#share#The affection was mutual Wednesday: New Hampshire residents arrived early and stayed late to get a glimpse of Trump, nearly all of them wearing or carrying some of his campaign swag.
Desi Northup, a 62-year old local entrepreneur, wears a Trump yard sign around his chest and boasts of recently publishing an e-book entitled “Mr. Trump Should Be President.” He says he supported Mitt Romney in the 2012 GOP primary but was disappointed to see him “take the high road” in his campaign against President Obama.
New Hampshire residents arrived early and stayed late to get a glimpse of Trump, nearly all of them wearing or carrying some of his campaign swag.
“He speaks his mind,” Northup says. “He’s not wishy-washy. If someone asks a question, he says yes or no. We need someone like that, and we need someone business-minded to set the country straight. It’s being run by a bunch of paper-pushing bureaucrats, and they’re going to bankrupt us.”
Not everyone in attendance is committed to Trump. Nick Lauquan, a 39-year-old sales manager who voted for Obama in 2102, turned out Wednesday because he’s a longtime fan of Trump’s business brands and thinks his “marketing genius” is transforming American politics. He likes Hillary Clinton and says he’s only recently begun considering Trump seriously.
“I’ve always been a Trump fan, but I didn’t think I’d vote for him,” says Laquan, sporting a New England Patriots pullover. “He’s the greatest salesman I’ve ever seen, and he’s selling himself. Remember, this was all a joke — nobody was going to vote for this guy.”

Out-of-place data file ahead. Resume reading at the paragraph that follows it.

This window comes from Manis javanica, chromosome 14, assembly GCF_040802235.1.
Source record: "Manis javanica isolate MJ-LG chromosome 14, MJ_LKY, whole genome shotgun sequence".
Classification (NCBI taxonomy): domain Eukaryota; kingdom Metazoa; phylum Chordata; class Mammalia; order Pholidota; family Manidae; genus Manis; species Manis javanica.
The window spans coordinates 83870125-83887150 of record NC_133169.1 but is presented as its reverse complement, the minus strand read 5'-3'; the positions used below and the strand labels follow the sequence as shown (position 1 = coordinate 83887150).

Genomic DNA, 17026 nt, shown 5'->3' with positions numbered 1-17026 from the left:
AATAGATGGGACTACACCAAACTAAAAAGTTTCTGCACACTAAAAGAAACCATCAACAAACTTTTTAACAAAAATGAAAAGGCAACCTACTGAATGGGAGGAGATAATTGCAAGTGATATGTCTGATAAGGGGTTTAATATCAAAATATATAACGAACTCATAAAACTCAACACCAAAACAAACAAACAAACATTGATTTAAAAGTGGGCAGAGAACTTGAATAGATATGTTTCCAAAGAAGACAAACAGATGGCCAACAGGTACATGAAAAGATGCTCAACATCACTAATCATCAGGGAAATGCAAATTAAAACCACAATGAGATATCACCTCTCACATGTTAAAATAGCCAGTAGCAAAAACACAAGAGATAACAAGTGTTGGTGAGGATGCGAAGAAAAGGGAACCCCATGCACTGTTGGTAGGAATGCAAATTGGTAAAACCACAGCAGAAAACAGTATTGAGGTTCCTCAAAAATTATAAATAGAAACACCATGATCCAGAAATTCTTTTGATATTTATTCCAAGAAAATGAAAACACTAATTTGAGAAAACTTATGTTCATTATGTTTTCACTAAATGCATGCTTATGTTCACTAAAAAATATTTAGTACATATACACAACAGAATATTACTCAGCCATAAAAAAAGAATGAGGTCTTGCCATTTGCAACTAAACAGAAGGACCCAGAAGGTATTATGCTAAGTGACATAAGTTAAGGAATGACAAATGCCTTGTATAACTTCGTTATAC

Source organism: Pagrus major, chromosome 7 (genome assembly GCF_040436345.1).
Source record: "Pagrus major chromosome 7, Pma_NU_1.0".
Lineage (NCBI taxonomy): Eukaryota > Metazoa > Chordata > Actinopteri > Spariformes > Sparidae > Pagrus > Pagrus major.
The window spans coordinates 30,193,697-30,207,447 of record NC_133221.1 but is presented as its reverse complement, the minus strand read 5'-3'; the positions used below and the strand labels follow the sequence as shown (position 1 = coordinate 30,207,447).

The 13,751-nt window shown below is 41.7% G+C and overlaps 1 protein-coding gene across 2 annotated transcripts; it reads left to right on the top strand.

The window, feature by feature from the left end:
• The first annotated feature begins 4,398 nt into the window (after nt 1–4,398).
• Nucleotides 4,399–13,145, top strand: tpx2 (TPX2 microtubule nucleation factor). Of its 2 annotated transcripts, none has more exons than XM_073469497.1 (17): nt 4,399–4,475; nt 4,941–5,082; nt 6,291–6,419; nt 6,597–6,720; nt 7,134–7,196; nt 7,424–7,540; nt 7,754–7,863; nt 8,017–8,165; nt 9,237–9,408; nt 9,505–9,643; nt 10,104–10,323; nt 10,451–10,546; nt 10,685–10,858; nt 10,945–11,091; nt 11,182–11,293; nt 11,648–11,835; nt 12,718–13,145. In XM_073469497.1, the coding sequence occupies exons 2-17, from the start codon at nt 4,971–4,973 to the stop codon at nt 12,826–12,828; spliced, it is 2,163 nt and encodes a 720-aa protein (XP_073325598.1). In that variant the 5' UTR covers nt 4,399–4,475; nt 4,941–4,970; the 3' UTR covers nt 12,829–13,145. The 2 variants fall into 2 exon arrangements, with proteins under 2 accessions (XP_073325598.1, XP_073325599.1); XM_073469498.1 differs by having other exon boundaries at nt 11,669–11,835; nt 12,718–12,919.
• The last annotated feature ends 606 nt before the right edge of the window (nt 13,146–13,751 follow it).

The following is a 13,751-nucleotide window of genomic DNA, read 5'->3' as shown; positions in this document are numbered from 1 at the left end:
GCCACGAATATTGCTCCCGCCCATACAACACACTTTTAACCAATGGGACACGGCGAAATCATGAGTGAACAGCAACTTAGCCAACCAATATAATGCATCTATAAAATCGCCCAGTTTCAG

He arches an eyebrow. “It’s not a joke anymore.”
Laquan and several of his friends underwent a transformation upon Trump’s arrival — from grown men joking about the size of the crowd to star-struck fanboys racing to the top of the statehouse steps to shove items at Trump for an autograph.
Before he got there, Trump held court at the foot of the building, fielding questions on his rivals (they’re falling apart), eminent domain (it’s necessary for growth), and money in politics (he doesn’t have a super PAC.) At several points the swelling crowd, towering behind him in tiers on the statehouse steps, interrupted reporter’s questions they didn’t like. One man shouted, “Show some respect for President Trump!” The candidate grinned and jabbed a thumb in the air.
He took a plodding journey up the statehouse steps, turning in every direction to give autographs and answer questions as a crush of supporters and security and reporters enveloped him. When he’d finally mounted the top step and was being ushered through the doors by his entourage, Trump paused to take one more question. It was from twelve-year-old Annabelle Watson, a homeschooled student accompanied by her mother, who asked Trump about the benefits of fracking versus using wind energy.
“Well, the windmills look nice,” Trump told her. “But they kill a lot of birds. Did you know that?”
#related#The little girl stared ahead. “You wouldn’t believe what they do to the birds,” Trump added, shaking his head.
And with that, the candidate squeezed through the front door and into the building, swarms of media and voters on his heels. Soon he would make his way through the main corridor, climb a spiral staircase, and register for the primary ballot in Gardner’s storied second-floor office.
Outside, the crowd had thinned, but many were still gathered on the steps, reveling in what they’d experienced and wondering if they would catch another glimpse of The Donald.
Watson, whose mother has been bringing her to ask questions of all the presidential hopefuls, says she’s met 13 so far. Asked what it was like to meet Trump, she can only grin.
— Tim Alberta is chief political correspondent for National Review.